ComponentInitial eigenvaluesExtraction sums of squared loadings
Total% of VarianceCumulative %Total% of VarianceCumulative %


Extraction method: principal component analysis.



Extraction method: principal component analysis.
*3 components extracted.
** ZV indicates the standardized variables.

ComponentInitial eigenvaluesExtraction sums of squared loadings
Total% of VarianceCumulative %Total% of VarianceCumulative %


Extraction method: principal component analysis.



Extraction method: principal component analysis
*3 components extracted.
** ZV indicates the standardized variables.

In analyzing financial ratios, researchers identify up to seven factors so that a representation in seven dimensions would be adequate [15]. For this paper, the first five principal components in 1993 were associated with eigenvalues larger than 0.78 and accounted for 84% of the total variance (see Table 8). Thus, a five-dimension analysis would be accurate, treating the remaining two dimensions as “residual variation” [15].

In this study, we determined the dimensionality of the MDS maps by means of the “elbow test”, which is examining how the goodness-of-fit measure changes as the number of dimensions increases [17]. The goodness-of-fit measure chosen for this study is the Kruskals’ Stress1 which measures the level of agreement between distances calculated from the map and the dissimilarities from which the map was derived. The stress measure turns out to be a “residual sum of squares”, it is positive and the smaller the better [53]. The stress evaluation table can be found in Table 12. Table 13 shows how the values of Stress1 change as the number of dimensions increases in the first year of the analysis, 1993. This relationship can be seen graphically in Figure 2. The same procedure was performed for the year 2002 data and the results can be seen in Table 14 and Figure 3. Based on these results, a 5-dimensional space would give a good representation for both years (1993 and 2002) and these results are in agreement with the prior-PCA analysis.

StressGoodness of fit






Nonetheless, for the visual representation it would be very difficult to interpret the distances between points in a 5-dimensional space. As a consequence, only the first 3 dimensions which better represent the differences and similarities between companies are exposed. This conclusion is in agreement with the stress1 level (0.057) which indicates that a solution in three dimensions gives a good representation for the year 1993 (0.058 for the year 2002).

In order to observe the evolution and the movements that took place during the periods of analysis, we are going to represent the companies in two ways. Firstly, we will consider the number of symptoms the companies met at the beginning of the period (year 1993) and secondly we will consider the Z-score classification for that same period on indicative basis only. The possible existence of divergences in the positions based on these criteria would allow detecting to what extent the failure risk can be disguised under a slight group of symptoms. In the same way, the positions of the companies based on financial statement data for the year 2002 will also be represented in two ways. Firstly, we will consider the number of symptoms each company met in the year 2002 and secondly, we will consider the final situation focusing on number of symptoms the companies had in the first year of analysis (year 1993). The possible existence of similarities between companies in each analyzed period allows us to detect those structures conditioning the evolution of the companies. If those similarities exist, we may be able to affirm that the failure process is a degenerative form of a certain risky situation.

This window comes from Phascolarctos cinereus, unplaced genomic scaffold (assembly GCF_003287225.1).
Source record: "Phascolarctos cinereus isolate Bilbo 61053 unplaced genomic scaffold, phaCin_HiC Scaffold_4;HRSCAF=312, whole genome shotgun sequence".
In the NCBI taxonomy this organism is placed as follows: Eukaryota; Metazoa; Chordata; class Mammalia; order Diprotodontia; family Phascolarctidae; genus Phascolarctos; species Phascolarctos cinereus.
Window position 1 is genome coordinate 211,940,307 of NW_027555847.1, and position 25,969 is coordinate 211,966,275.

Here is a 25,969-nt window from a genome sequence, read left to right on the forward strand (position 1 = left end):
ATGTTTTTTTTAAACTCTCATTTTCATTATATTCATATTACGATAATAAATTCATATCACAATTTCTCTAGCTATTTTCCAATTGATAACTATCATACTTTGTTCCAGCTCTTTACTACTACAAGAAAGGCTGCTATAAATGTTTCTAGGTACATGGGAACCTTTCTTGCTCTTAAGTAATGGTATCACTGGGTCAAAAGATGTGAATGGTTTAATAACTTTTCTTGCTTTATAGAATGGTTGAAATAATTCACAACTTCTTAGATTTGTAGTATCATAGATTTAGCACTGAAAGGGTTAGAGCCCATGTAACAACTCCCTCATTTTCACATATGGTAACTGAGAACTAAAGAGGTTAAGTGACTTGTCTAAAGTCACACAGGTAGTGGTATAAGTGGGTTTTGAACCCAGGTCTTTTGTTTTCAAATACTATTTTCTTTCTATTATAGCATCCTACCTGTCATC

By means of a Co-Plot methodology, we can project the variables of the analysis in the same dimensional space with the companies. For this purpose, twelve linear regressions were run using each variable as dependent variable and the seven coordinates that locate companies in the space as explanatory variables so that. where is the standardized value of variable ) for company i (). The regression coefficient results for the year 1993 and 2002 are reported in Tables 15 and 16, respectively. In this way, we try to explain up to what point the value that a particular variable takes for a given company is associated with the position in the space of the point that represents that company [17]. Note that the goodness of fit, Square, of the variables for the year 1993 exceeds 65% except for the variable which had the worst goodness of fit with a level of 54.5%. In general, the results are powerful enough to interpret the maps.

Year 1993Independent variables
Dependent variableConstantDIM1 BetaDIM2 BetaDIM3 BetaDIM4 BetaDIM5 BetaDIM6 BetaDIM7 Beta

ZV 11,34E−17−0,7621,724−0,404−2,7130,0760,8650,52374,4%
ZV 2−1E−16−0,9892,008−0,9061,4920,0710,0100,10678,0%
ZV 31,09E−150,455−1,113−2,796−0,6041,910−1,183−0,05684,6%
ZV 42,56E−161,7031,406−0,3190,162−1,156−0,2820,13089,9%
ZV 51,15E−171,8400,988−0,5960,116−0,8050,006−0,54589,6%
ZV 61,02E-161,3431,3570,3560,0380,979−1,578−0,37269,4%
ZV 7−2,39E−16−1,1221,581−0,5971,2201,450−0,447−0,10569,1%
ZV 83,86E−171,7371,285−0,2800,071−1,298−0,2410,41390,0%
ZV 92,28E−171,7360,488−0,873−0,681−1,335−0,845−0,45382,8%
ZV 10−1,71E−16−0,9711,8560,676−0,9640,398−0,450−0,19764,9%
ZV 113,66E−160,7890,1511,959−0,0422,211−0,443−0,08554,5%
ZV 124,88E−171,6070,144−1,044−0,1850,5182,941−0,72186,9%

Year 2002Independent variables
Dependent variableConstantDIM1 BetaDIM2 BetaDIM3 BetaDIM4 BetaDIM5 BetaDIM6 BetaDIM7 Beta

ZV 1−1,54E−160,199−2,071−0,571−0,6351,697−2,2600,83683,8%
ZV 29,34E−170,141−2,217−0,025−0,453−0,6151,5780,18871,2%
ZV 3−5,96E−16−0,2860,7163,0441,4340,535−0,3180,96072,9%
ZV 42,61E−16−2,059−0,3880,497−0,5150,143−0,409−1,78092,1%
ZV 5−7,91E−17−2,1070,0730,506−0,872−0,778−0,5760,07392,0%
ZV 65,33E−17−1,706−0,485−0,5840,7890,1080,3921,76469,9%
ZV 75,68E−160,162−2,2190,4580,927−1,5991,021−0,50678,8%
ZV 81,16E−17−2,075−0,2760,564−0,5600,106−0,565−1,49591,5%